17 Sep 2018

Northrop Grumman celebrates successful missile defence demonstration

Northrop Grumman’s Integrated Air and Missile Defense (IAMD) Battle Command System (IBCS) has successfully detected, tracked and simulated engagements with hostile targets at the White Sands Missile Range in New Mexico.

During the live air test, IBCS demonstrated its ability to combine data from sensors and various information sources to engage with real and simulated fixed-wing, rotary-wing, cruise missile and tactical ballistic missile threats.

For testing purposes, military aircraft such as the F-15 and F-16 fighter jets and the slower-moving C-12 turboprop were used as surrogates, replicating the flight patterns of hostile targets along a flight corridor of the White Sands Missile Range.

The test was designed to evaluate the various hardware and software functions of the US Army’s future IAMD “system of systems,” of which Northrop Grumman’s IBCS is the centrepiece. Twenty IBCS components were involved in the trial, including IBCS engagement operations centres and integrated fire control network relays.

“IBCS continues to show high levels of performance and reliability,” said Dan Verwiel, Vice President and General Manager of Missile Defense and Protective Systems at Northrop Grumman. “As the command-and-control backbone of the army’s future air and missile defense enterprise, IBCS will undergo increasingly complex tests as it works through development and prepares for operational fielding in the future.”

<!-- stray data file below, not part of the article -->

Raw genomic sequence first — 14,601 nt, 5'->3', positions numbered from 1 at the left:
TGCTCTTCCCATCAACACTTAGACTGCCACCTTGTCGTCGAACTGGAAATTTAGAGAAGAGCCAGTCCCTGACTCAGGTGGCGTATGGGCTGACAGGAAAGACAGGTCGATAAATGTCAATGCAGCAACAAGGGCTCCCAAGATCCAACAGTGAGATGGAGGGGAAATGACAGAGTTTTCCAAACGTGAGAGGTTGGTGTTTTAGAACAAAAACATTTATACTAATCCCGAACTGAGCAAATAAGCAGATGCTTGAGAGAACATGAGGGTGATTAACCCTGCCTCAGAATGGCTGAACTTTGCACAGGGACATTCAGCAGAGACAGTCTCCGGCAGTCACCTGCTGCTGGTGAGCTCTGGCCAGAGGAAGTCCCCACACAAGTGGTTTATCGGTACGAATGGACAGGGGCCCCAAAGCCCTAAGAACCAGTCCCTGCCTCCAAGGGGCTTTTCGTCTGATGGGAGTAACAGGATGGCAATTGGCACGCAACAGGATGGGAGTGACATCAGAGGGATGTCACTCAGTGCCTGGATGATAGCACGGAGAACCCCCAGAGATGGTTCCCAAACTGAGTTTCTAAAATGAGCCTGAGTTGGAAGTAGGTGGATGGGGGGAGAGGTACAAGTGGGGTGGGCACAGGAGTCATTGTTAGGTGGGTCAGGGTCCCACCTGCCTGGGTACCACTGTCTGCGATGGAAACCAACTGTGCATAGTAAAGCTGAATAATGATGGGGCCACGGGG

Bill Lamb, Northrop Grumman’s Director of Integrated Air and Missile Defense added: “In a dynamic and changing environment, taking advantage of the open, non-proprietary, configurable nature of an IAMD enterprise is imperative for enabling warfighter capabilities to outpace threats and allowing for the addition of capabilities not previously planned at a much reduced cost.”

“IBCS makes legacy systems relevant for today, and provides a path for the next-generation of IAMD that is affordable. Continued testing with army soldiers in realistic environments is the best way to ensure IBCS and the wider army IAMD architecture is ready to meet the operational needs of the warfighter.”

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